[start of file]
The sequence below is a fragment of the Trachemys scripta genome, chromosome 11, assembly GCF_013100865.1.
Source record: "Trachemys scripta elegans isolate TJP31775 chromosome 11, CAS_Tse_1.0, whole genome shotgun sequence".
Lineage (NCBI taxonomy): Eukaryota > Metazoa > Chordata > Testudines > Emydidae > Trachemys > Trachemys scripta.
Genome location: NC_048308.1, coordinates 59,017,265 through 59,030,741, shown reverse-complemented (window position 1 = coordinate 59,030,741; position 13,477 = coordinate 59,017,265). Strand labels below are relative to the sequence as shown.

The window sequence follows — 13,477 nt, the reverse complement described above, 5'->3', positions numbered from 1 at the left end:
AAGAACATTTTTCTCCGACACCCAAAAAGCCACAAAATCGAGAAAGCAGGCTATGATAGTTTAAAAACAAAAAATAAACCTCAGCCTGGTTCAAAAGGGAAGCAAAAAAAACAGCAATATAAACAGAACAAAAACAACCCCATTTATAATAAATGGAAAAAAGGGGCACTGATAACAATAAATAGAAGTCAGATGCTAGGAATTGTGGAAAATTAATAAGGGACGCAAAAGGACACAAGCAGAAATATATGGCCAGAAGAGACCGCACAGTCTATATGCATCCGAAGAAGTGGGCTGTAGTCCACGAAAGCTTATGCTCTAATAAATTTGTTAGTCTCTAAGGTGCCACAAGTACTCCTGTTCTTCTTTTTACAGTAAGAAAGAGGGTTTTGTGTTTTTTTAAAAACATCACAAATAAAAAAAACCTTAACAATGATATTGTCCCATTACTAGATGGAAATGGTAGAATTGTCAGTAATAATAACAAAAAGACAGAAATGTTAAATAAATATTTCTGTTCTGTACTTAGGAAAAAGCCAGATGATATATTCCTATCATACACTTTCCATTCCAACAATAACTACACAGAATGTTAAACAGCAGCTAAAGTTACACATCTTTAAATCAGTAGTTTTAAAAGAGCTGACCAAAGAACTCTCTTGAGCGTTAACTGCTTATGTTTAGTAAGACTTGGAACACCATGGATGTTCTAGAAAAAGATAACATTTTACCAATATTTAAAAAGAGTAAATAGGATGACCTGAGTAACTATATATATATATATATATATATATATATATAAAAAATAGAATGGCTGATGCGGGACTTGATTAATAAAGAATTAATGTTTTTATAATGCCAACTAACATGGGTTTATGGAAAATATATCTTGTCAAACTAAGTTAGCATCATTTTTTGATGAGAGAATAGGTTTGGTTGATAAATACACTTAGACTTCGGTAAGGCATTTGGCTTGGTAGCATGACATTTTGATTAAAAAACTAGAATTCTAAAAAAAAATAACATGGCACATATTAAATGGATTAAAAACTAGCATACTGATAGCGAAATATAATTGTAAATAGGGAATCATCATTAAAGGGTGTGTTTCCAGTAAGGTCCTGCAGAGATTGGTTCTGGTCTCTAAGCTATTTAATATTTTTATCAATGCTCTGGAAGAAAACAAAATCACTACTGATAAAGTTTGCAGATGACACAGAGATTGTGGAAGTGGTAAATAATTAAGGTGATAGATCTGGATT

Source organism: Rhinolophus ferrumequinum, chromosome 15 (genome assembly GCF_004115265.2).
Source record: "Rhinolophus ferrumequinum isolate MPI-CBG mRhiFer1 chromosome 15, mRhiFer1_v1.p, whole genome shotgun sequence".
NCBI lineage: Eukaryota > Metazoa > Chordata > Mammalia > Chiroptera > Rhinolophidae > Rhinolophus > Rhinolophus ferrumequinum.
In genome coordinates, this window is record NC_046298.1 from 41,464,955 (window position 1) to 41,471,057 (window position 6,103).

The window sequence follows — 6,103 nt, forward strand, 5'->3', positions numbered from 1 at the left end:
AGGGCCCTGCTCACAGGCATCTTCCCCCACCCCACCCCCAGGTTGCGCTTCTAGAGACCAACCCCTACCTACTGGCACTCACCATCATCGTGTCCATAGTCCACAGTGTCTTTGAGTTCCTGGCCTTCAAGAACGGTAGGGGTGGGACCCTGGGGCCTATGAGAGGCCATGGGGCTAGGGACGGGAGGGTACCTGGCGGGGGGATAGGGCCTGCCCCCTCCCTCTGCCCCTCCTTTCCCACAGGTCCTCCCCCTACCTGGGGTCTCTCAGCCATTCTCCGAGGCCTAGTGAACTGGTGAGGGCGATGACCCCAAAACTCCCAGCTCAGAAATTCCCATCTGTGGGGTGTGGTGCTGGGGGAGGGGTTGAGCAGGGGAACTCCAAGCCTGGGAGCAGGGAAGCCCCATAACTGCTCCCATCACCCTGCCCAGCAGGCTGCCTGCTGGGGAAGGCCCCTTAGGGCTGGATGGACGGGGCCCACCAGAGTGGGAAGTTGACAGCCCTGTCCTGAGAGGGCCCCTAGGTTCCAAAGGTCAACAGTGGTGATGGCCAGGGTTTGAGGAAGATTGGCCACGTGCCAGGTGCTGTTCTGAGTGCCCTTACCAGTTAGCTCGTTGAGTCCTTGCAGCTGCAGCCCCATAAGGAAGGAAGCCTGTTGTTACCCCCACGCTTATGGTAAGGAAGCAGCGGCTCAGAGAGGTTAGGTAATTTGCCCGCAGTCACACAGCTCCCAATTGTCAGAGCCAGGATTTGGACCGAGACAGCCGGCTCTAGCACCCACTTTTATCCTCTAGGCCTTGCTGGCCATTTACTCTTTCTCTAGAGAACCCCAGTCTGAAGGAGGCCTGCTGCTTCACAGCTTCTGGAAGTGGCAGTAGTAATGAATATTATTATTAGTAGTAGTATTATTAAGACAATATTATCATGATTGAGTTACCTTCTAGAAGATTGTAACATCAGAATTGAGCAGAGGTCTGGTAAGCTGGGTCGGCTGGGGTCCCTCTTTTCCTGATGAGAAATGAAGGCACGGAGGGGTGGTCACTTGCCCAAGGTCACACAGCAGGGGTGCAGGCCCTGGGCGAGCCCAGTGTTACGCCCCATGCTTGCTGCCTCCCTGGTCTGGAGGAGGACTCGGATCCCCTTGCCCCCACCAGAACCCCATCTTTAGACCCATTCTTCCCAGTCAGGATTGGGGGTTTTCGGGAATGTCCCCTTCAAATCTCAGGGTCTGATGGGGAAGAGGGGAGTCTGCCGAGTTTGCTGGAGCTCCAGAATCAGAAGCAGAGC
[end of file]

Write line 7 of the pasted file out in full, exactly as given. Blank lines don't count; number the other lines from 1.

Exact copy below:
Source organism: Rhinolophus ferrumequinum, chromosome 15 (genome assembly GCF_004115265.2).